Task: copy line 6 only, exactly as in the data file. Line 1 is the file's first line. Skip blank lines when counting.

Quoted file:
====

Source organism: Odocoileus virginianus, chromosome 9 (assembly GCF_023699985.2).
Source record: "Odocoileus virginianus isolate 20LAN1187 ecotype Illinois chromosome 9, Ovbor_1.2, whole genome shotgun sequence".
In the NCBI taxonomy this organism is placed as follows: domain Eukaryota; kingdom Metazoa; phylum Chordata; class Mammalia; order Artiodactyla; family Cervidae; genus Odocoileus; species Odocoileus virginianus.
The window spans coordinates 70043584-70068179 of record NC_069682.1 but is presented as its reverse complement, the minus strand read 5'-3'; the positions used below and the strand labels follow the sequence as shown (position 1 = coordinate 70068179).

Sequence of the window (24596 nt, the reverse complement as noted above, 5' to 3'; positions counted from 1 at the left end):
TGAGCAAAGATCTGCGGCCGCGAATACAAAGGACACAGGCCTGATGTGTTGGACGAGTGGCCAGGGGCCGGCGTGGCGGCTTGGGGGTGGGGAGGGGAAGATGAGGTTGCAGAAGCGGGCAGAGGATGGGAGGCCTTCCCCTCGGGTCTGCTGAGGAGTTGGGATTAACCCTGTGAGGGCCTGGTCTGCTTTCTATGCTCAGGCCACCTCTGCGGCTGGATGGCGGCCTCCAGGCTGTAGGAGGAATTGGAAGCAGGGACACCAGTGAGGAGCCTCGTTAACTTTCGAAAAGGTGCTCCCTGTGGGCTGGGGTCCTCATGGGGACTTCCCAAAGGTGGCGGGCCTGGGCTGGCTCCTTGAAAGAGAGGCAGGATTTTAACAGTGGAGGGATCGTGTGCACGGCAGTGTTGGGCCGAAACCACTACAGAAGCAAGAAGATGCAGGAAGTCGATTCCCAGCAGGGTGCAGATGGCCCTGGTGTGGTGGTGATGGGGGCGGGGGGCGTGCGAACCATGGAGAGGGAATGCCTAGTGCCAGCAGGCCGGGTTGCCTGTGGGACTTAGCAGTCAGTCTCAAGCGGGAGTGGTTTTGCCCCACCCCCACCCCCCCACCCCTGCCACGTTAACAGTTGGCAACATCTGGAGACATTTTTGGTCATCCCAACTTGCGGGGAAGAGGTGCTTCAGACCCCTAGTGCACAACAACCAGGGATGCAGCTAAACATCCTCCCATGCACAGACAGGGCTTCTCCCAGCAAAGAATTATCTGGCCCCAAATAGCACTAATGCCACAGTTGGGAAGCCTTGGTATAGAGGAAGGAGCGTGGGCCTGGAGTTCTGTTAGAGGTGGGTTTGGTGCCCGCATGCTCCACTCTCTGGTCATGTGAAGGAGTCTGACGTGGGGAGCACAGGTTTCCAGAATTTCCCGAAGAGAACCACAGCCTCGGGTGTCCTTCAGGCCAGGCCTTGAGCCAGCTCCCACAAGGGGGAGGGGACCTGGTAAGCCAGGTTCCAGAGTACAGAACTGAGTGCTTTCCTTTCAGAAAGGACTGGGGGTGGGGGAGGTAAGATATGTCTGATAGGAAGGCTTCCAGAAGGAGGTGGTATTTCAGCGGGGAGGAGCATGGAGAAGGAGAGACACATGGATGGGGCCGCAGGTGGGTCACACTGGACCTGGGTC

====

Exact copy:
TGAGCAAAGATCTGCGGCCGCGAATACAAAGGACACAGGCCTGATGTGTTGGACGAGTGGCCAGGGGCCGGCGTGGCGGCTTGGGGGTGGGGAGGGGAAGATGAGGTTGCAGAAGCGGGCAGAGGATGGGAGGCCTTCCCCTCGGGTCTGCTGAGGAGTTGGGATTAACCCTGTGAGGGCCTGGTCTGCTTTCTATGCTCAGGCCACCTCTGCGGCTGGATGGCGGCCTCCAGGCTGTAGGAGGAATTGGAAGCAGGGACACCAGTGAGGAGCCTCGTTAACTTTCGAAAAGGTGCTCCCTGTGGGCTGGGGTCCTCATGGGGACTTCCCAAAGGTGGCGGGCCTGGGCTGGCTCCTTGAAAGAGAGGCAGGATTTTAACAGTGGAGGGATCGTGTGCACGGCAGTGTTGGGCCGAAACCACTACAGAAGCAAGAAGATGCAGGAAGTCGATTCCCAGCAGGGTGCAGATGGCCCTGGTGTGGTGGTGATGGGGGCGGGGGGCGTGCGAACCATGGAGAGGGAATGCCTAGTGCCAGCAGGCCGGGTTGCCTGTGGGACTTAGCAGTCAGTCTCAAGCGGGAGTGGTTTTGCCCCACCCCCACCCCCCCACCCCTGCCACGTTAACAGTTGGCAACATCTGGAGACATTTTTGGTCATCCCAACTTGCGGGGAAGAGGTGCTTCAGACCCCTAGTGCACAACAACCAGGGATGCAGCTAAACATCCTCCCATGCACAGACAGGGCTTCTCCCAGCAAAGAATTATCTGGCCCCAAATAGCACTAATGCCACAGTTGGGAAGCCTTGGTATAGAGGAAGGAGCGTGGGCCTGGAGTTCTGTTAGAGGTGGGTTTGGTGCCCGCATGCTCCACTCTCTGGTCATGTGAAGGAGTCTGACGTGGGGAGCACAGGTTTCCAGAATTTCCCGAAGAGAACCACAGCCTCGGGTGTCCTTCAGGCCAGGCCTTGAGCCAGCTCCCACAAGGGGGAGGGGACCTGGTAAGCCAGGTTCCAGAGTACAGAACTGAGTGCTTTCCTTTCAGAAAGGACTGGGGGTGGGGGAGGTAAGATATGTCTGATAGGAAGGCTTCCAGAAGGAGGTGGTATTTCAGCGGGGAGGAGCATGGAGAAGGAGAGACACATGGATGGGGCCGCAGGTGGGTCACACTGGACCTGGGTC